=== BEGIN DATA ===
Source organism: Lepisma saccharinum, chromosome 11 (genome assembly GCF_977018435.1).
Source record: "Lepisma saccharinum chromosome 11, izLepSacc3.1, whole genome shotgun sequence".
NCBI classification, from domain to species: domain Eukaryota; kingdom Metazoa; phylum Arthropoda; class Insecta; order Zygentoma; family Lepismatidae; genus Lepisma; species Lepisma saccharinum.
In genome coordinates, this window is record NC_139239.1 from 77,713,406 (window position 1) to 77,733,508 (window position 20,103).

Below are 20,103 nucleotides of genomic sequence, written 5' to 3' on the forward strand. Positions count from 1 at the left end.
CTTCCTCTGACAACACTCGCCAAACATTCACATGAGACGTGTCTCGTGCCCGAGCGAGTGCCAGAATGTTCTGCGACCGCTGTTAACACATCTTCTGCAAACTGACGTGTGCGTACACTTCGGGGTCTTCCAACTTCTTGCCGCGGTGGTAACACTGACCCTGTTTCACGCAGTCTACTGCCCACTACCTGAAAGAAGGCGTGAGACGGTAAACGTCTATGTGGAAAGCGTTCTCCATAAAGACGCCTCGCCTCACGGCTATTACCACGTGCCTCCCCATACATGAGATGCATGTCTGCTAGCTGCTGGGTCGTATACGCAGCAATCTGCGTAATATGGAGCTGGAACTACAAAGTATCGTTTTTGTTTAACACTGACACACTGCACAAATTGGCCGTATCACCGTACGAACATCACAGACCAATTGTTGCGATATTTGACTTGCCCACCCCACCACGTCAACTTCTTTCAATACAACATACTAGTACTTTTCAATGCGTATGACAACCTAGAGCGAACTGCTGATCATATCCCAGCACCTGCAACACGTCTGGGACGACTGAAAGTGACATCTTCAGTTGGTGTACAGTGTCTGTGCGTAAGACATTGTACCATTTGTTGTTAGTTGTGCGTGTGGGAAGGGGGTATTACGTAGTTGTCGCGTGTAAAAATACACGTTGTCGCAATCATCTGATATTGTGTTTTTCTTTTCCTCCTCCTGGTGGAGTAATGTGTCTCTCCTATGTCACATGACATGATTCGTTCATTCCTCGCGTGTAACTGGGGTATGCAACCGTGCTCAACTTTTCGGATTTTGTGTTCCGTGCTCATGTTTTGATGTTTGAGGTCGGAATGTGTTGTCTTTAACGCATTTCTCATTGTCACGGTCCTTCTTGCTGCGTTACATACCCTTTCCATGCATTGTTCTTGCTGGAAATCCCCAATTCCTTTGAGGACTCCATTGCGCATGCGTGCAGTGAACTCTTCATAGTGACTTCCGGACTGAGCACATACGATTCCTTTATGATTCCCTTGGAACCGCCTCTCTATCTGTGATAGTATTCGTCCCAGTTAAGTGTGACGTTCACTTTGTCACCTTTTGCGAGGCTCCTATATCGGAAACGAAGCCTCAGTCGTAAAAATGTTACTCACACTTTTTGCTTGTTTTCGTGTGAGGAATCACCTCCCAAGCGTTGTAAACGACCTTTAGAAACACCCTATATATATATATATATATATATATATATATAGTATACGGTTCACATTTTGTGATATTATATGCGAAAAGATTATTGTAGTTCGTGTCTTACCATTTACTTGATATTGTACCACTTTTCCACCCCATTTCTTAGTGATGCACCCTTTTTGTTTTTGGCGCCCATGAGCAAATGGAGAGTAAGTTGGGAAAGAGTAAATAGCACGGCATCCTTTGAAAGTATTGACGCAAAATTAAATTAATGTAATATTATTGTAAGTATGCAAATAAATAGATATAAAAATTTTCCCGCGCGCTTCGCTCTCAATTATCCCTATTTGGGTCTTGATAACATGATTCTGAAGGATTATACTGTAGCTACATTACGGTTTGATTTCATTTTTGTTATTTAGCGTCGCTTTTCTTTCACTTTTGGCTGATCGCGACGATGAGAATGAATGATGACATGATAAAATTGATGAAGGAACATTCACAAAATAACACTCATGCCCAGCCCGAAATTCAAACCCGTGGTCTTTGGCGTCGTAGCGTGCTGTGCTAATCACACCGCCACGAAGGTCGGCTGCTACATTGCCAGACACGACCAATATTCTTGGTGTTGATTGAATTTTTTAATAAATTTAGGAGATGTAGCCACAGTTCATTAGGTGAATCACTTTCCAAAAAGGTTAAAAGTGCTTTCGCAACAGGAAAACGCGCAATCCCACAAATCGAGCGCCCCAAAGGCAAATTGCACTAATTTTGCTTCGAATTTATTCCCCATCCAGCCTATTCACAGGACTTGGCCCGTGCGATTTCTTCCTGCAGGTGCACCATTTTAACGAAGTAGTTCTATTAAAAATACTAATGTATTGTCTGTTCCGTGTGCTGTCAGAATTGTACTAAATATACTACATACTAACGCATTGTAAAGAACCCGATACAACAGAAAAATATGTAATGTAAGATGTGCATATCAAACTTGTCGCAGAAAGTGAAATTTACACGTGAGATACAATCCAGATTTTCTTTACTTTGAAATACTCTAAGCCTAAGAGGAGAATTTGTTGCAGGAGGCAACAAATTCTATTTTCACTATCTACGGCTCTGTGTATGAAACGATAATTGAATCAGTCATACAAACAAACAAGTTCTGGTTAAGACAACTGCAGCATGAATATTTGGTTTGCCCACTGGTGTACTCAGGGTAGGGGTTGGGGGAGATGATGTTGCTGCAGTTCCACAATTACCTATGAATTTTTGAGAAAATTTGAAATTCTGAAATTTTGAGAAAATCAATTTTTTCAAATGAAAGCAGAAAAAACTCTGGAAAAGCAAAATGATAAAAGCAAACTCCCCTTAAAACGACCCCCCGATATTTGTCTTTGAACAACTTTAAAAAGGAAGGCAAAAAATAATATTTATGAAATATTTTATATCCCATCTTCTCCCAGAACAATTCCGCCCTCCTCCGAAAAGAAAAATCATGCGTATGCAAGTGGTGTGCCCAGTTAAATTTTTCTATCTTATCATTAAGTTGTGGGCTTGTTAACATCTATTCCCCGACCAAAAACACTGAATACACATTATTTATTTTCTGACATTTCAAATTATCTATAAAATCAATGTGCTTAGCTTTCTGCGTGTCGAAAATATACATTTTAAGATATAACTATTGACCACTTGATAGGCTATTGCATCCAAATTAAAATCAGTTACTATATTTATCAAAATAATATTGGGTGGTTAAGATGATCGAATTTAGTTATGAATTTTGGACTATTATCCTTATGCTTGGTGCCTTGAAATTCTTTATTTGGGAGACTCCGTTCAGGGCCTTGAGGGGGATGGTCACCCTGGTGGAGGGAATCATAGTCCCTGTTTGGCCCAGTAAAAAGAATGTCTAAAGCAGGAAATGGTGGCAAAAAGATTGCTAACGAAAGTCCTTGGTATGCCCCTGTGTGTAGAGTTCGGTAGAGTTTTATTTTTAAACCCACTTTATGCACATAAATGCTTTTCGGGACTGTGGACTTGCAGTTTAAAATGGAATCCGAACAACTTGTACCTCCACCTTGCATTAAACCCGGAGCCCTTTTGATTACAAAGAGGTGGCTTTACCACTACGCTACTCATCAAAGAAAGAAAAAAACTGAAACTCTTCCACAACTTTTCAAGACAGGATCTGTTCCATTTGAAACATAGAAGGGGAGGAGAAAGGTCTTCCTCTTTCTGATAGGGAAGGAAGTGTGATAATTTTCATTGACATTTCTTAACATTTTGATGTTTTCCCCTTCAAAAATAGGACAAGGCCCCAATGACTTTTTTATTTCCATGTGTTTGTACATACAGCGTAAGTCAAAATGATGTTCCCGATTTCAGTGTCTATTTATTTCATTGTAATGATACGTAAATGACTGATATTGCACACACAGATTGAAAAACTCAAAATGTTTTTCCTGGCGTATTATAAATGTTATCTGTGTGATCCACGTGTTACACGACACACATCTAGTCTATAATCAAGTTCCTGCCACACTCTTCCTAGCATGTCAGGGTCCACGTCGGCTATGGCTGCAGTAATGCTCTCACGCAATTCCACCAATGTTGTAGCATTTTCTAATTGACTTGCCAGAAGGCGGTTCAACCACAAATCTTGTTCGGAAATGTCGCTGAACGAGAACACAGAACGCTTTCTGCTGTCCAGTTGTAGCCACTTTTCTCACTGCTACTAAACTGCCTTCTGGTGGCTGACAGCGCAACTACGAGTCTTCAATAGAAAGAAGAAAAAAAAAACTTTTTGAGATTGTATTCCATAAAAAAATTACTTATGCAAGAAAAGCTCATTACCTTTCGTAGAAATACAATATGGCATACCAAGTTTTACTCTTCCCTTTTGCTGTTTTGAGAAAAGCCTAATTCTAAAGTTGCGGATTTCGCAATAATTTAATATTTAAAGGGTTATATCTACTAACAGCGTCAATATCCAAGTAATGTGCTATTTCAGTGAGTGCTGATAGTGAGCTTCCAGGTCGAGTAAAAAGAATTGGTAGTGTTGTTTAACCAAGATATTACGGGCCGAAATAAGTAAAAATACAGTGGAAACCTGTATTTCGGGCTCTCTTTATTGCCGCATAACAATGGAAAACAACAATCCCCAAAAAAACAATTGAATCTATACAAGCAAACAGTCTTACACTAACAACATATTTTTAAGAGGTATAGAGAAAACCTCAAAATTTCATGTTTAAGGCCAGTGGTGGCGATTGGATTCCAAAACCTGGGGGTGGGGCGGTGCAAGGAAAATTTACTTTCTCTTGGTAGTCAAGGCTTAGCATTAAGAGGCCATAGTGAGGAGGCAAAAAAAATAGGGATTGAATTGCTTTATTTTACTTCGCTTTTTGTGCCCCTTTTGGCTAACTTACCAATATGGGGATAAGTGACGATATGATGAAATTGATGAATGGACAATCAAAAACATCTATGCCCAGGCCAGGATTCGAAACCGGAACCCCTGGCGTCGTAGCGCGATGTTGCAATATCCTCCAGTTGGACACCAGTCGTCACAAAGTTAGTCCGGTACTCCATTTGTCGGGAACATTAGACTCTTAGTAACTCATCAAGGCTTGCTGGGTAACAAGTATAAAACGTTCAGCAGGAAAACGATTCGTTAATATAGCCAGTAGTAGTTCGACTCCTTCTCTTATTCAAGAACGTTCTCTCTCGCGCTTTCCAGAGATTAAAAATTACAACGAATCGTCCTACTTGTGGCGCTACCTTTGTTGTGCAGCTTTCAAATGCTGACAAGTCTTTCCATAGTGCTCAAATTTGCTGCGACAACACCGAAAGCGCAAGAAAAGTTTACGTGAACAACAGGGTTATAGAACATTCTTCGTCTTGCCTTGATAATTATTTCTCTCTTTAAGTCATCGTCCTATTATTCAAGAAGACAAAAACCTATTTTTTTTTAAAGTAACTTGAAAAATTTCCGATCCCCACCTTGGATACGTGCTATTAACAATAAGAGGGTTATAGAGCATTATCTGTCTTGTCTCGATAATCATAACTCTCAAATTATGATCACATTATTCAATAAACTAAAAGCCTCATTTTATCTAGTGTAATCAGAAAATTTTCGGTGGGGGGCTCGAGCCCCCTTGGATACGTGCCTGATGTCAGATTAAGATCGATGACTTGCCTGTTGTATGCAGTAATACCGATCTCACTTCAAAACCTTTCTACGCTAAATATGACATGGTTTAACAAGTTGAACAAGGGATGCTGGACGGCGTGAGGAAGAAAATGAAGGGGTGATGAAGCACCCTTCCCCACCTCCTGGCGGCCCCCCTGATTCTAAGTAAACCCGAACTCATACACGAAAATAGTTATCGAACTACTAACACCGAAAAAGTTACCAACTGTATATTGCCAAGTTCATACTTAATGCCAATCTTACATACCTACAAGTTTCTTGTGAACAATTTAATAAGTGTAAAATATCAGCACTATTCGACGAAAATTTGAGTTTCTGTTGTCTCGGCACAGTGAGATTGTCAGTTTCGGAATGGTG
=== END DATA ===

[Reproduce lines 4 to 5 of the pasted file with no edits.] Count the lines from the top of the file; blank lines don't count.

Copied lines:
In genome coordinates, this window is record NC_139239.1 from 77,713,406 (window position 1) to 77,733,508 (window position 20,103).

Below are 20,103 nucleotides of genomic sequence, written 5' to 3' on the forward strand. Positions count from 1 at the left end.